Husker Hort

A Nebraska View of Horticulture


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Wild About Wildflowers

monarch-2811177_1920

Monarch feeding on joe-pye weed

 

A week devoted to wildflowers is just about as good as a holiday devoted to trees. While Arbor Day is a well-known holiday celebrated across the state, Nebraska Wildflower Week should be celebrated just as much.

 

Nebraska Wildflower weeks’ focus is on embracing wildflowers and native plants. The Nebraska Statewide Arboretum (NSA) coordinates Wildflower Week activities bringing together a list of entities that know the true value of wildflowers.  Wildflower Week events are planned across the state June 1-11. View the 2018 Nebraska Wildflower Week events statewide and resources here: https://plantnebraska.org/connect/events/wildflowers.html

Wildflowers and native plants can be unique and interesting additions to the landscape. What is the difference between native plants and wildflowers?  The terms “native” and “wildflower” are often used interchangeably, but there is a difference.  Native plants in the Great Plains are generally described as those found growing in a defined area prior to European settlers.  Wildflowers are described as flowering plants that grow with little or no human help.  They can either be native or introduced, or brought in from other areas.  Both wildflowers and native plants work well in low maintenance areas and in sites that need hardy, drought tolerant plants.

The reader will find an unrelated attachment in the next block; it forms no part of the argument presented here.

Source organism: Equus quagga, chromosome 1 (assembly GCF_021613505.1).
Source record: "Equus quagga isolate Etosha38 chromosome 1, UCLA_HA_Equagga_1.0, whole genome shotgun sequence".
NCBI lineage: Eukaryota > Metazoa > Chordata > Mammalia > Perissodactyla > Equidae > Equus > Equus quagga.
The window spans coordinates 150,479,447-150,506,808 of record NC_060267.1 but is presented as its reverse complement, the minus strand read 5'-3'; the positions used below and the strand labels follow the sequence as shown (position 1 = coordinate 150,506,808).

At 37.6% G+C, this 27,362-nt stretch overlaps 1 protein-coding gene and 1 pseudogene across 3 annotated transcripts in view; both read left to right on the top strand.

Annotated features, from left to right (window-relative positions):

“Wildflowers endure through hard times, lending beauty and brightness even to landscapes rarely seen by human eyes. Their flowers and seeds feed birds, butterflies and other wildlife; their roots loosen and improve soil; and they lend fragrance and beauty to wild places, making us want to take a closer look at places we might otherwise ignore.”  Nebraska Statewide Arboretum.

Elizabeth’s Top 5 Wildflower Picks of 2018:

Purple Prairie Clover, Dalea purpureum There are several species of Dalea, but this is a very common one.  In June the flower spikes are covered with tiny rose-purple colored flowers that work well as cut flowers.  The plants can get between 1-3 feet tall, prefer full sun, and well-drained soil.  The cultivar ‘Stephanie’ was bred right here in Nebraska.

Joe-pye Weed, Eupatorium purpureum– does very well in wet areas. The straight species can get up to 6 feet tall, but the cultivar ‘Little Joe’ gets only 3-4 foot tall.  The red-violet blooms are held above the foliage in July to September and are a butterfly magnet.

Evening Primrose, Oenothera species- These low growing plants work great near the edge of a bed or used to help to soften the end of a sidewalk. Bright yellow flower show up June through September and are followed by a unique winged seed pod.

Mexican Hat, Ratibida columnifera- This coneflower looks very similar to another native plant we have, upright prairie coneflower, except the petals are bright yellow and deep red. It is a ‘short lived’ perennial that prefers full sun and well drained soils.